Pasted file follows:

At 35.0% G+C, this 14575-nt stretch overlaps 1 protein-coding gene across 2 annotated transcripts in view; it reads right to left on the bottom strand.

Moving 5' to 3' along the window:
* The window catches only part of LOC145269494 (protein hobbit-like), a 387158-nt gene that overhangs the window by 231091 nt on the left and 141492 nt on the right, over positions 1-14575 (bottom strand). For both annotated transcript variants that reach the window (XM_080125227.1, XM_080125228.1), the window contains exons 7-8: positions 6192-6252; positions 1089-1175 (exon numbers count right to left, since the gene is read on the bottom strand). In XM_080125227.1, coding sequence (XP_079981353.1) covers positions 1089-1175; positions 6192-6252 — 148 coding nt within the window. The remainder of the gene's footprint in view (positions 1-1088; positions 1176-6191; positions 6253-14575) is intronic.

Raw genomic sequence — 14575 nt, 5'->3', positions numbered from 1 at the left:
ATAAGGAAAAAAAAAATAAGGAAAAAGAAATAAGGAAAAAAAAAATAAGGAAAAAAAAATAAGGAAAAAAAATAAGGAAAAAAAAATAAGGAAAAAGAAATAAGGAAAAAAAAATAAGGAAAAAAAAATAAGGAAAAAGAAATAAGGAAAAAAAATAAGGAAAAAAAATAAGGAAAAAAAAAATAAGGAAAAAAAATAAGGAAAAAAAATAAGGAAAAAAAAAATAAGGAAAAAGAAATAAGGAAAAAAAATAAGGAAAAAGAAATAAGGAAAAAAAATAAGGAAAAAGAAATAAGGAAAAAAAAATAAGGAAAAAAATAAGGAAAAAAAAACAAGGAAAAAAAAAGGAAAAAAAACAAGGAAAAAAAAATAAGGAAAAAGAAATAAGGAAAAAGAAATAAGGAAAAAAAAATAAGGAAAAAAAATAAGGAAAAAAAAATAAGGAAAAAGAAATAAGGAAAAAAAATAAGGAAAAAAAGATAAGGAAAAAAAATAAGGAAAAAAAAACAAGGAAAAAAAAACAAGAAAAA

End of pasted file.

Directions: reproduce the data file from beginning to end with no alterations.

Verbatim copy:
At 35.0% G+C, this 14575-nt stretch overlaps 1 protein-coding gene across 2 annotated transcripts in view; it reads right to left on the bottom strand.

Moving 5' to 3' along the window:
* The window catches only part of LOC145269494 (protein hobbit-like), a 387158-nt gene that overhangs the window by 231091 nt on the left and 141492 nt on the right, over positions 1-14575 (bottom strand). For both annotated transcript variants that reach the window (XM_080125227.1, XM_080125228.1), the window contains exons 7-8: positions 6192-6252; positions 1089-1175 (exon numbers count right to left, since the gene is read on the bottom strand). In XM_080125227.1, coding sequence (XP_079981353.1) covers positions 1089-1175; positions 6192-6252 — 148 coding nt within the window. The remainder of the gene's footprint in view (positions 1-1088; positions 1176-6191; positions 6253-14575) is intronic.

Raw genomic sequence — 14575 nt, 5'->3', positions numbered from 1 at the left:
ATAAGGAAAAAAAAAATAAGGAAAAAGAAATAAGGAAAAAAAAAATAAGGAAAAAAAAATAAGGAAAAAAAATAAGGAAAAAAAAATAAGGAAAAAGAAATAAGGAAAAAAAAATAAGGAAAAAAAAATAAGGAAAAAGAAATAAGGAAAAAAAATAAGGAAAAAAAATAAGGAAAAAAAAAATAAGGAAAAAAAATAAGGAAAAAAAATAAGGAAAAAAAAAATAAGGAAAAAGAAATAAGGAAAAAAAATAAGGAAAAAGAAATAAGGAAAAAAAATAAGGAAAAAGAAATAAGGAAAAAAAAATAAGGAAAAAAATAAGGAAAAAAAAACAAGGAAAAAAAAAGGAAAAAAAACAAGGAAAAAAAAATAAGGAAAAAGAAATAAGGAAAAAGAAATAAGGAAAAAAAAATAAGGAAAAAAAATAAGGAAAAAAAAATAAGGAAAAAGAAATAAGGAAAAAAAATAAGGAAAAAAAGATAAGGAAAAAAAATAAGGAAAAAAAAACAAGGAAAAAAAAACAAGAAAAA